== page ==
The final five sides are excellent throughout. Harrison wisely places his songs throughout the show and allows his guests to perform in between. “Wah-Wah,” “My Sweet Lord,” and “Awaiting On You All” set the tone and allow the audience to become connected to the music. It is only then that Ringo Starr with “It Don’t Come Easy” and Billy Preston with “That’s The Way God Planned It” step into the spotlight.

Side five of the original release was given to Bob Dylan. Here he is backed by Harrison, Starr, and Leon Russell. His performance came at a time when he had rarely been performing live. He stuck to well known songs such as “A Hard Rain’s A-Gonna Fall,” “It Takes A Lot To Laugh, It Takes A Train To Cry,” “Blowin’ In The Wind,” “Mr. Tambourine Man,” and “Just Like A Woman,” forming the highlight of the show.

Harrison closes the concert with his Beatles hit “Something” and his latest solo release “Bangla-Desh,” which reached the American top thirty as a single.

The Concert For Bangladesh remains a grand gesture by George Harrison and friends. It is the early seventies at its musical and generous best.

Article first published as on Blogcritics.org


All Things Must Pass by George Harrison

August 25, 2010

All Things Must Pass remains one of the grand albums in music history. Released November 27, 1970 it helped bring the sixties to a close, while opening a new door to the seventies. It was philosophically, spiritually, and musically excellent and avoided some of the excess and preachiness that would plague some of his later releases.

George Harrison was the quiet Beatle always taking a back seat to Paul McCartney and John Lennon. While he recorded such songs as “Taxman,” “While My Guitar Gently Weeps,” “Here Comes The Sun,” and “Something,” he had trouble placing his songs on Beatles albums. Little did people realize at the time but he had amassed a number of unissued quality songs.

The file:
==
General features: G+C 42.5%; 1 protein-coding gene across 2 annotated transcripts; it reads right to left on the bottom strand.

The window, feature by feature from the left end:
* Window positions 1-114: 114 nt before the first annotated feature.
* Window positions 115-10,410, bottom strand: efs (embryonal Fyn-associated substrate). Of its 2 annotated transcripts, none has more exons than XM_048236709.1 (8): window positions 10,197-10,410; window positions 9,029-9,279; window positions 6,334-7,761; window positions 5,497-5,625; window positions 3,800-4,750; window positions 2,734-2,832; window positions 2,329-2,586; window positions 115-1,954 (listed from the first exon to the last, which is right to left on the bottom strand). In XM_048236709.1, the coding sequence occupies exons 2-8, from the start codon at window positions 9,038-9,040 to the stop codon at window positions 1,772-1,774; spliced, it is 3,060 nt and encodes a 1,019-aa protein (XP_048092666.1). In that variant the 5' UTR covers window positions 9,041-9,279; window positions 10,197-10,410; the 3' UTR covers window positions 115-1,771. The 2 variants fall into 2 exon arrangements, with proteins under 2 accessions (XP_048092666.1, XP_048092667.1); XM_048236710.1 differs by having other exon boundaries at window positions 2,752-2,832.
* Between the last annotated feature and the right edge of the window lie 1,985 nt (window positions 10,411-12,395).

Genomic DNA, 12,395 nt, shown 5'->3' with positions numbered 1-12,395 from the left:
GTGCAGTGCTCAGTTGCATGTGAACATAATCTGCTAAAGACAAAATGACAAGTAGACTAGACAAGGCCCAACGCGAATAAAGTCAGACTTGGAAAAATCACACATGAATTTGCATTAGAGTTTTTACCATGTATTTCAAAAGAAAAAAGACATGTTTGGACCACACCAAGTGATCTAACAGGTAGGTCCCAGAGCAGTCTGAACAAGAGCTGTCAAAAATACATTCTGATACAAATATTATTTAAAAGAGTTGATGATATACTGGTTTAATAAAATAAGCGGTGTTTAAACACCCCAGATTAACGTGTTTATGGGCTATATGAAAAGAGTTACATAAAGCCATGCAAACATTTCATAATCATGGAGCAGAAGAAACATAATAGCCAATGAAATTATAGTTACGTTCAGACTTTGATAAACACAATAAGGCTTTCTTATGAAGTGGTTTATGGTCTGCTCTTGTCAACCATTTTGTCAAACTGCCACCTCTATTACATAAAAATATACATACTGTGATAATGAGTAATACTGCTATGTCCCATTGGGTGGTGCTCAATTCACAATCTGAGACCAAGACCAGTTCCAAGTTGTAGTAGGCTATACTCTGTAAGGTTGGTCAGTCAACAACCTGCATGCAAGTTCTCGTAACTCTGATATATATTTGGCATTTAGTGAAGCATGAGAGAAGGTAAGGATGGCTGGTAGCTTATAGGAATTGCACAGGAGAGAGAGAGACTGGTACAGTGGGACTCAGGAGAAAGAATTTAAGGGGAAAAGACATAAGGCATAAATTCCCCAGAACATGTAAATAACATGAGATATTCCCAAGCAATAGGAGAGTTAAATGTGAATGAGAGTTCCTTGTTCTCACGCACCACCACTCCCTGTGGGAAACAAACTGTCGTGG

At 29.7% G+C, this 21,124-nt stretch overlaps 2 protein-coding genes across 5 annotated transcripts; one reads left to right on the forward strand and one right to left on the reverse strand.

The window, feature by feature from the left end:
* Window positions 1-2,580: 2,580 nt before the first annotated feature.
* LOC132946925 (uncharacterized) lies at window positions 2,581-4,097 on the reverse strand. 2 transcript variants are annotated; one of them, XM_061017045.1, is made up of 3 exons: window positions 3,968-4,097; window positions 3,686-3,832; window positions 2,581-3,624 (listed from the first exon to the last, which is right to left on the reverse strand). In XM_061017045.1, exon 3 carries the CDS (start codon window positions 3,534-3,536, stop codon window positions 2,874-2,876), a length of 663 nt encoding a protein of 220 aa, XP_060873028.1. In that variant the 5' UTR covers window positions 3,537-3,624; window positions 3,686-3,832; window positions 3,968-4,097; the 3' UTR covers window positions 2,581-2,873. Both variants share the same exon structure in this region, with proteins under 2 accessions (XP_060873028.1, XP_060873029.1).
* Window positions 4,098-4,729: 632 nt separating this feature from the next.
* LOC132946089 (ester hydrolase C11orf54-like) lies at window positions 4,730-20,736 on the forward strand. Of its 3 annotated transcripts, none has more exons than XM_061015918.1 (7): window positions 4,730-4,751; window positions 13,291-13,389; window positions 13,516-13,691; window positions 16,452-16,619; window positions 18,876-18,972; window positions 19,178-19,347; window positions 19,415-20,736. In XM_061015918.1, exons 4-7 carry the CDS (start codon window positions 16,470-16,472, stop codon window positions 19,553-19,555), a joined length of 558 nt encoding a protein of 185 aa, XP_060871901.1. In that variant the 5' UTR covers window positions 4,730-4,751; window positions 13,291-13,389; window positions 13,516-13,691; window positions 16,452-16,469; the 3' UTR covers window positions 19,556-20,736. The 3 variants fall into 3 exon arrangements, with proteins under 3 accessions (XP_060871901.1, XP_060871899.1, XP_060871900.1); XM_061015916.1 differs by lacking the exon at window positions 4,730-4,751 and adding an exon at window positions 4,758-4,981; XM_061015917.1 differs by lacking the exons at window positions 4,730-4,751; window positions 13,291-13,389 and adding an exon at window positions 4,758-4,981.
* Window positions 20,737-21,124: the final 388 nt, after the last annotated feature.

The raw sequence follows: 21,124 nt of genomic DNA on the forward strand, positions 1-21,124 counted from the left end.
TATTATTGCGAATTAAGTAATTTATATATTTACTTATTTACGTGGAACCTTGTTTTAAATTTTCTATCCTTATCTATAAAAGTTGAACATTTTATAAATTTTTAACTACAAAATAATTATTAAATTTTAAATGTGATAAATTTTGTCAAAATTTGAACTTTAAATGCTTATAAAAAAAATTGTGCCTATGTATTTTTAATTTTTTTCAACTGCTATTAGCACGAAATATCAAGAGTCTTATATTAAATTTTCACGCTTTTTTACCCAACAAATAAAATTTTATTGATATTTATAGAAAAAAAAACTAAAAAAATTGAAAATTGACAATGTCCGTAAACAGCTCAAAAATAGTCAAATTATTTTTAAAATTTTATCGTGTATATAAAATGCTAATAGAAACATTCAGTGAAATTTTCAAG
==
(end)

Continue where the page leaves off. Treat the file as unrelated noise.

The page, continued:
George Harrison used his backlog of material to release the first triple album by a solo artist. Containing such hit singles as “My Sweet Lord” and “What Is Life” it would sell six million copies in The United States alone, and be the number one album in the country for seven weeks. It would also reach the top of the album charts in such countries as Canada, Norway, Australia, The United Kingdom, and Italy.

A virtual who’s who of rock’s finest musicians would back Harrison. Eric Clapton, Dave Mason, Peter Frampton, John Lennon, Klaus Voorman, Carl Radle, Billy Preston, Gary Wright, Ringo Starr, Alan White, Ginger Baker, Bobby Keys, and many more all brought their talents to the album. Even Phil Spector managed to keep himself under control and produced a polished album which fit the music well.

The two hit singles remain the most memorable tracks. “My Sweet Lord” topped the American singles charts for a month and was a wonderful spiritual interlude as The Vietnam War raged. I am still thrilled by Harrison’s opening riff on “What Is Life.” He was always a brilliant guitarist, but this fact would become more apparent after The Beatles dissolved.

“Wah-Wah,” “Hear Me Lord,” and the gospel tinged “Awaiting On You All” are all first rate. He pays homage to some groupies who formed the title of “Apple Scruffs.” Even the proprietor of Harrison’s mansion was immortalized by “Ballad Of Sir Frankie Crisp (Let It Roll).” He also includes a fine version of Bob Dylan’s “If Not For You.”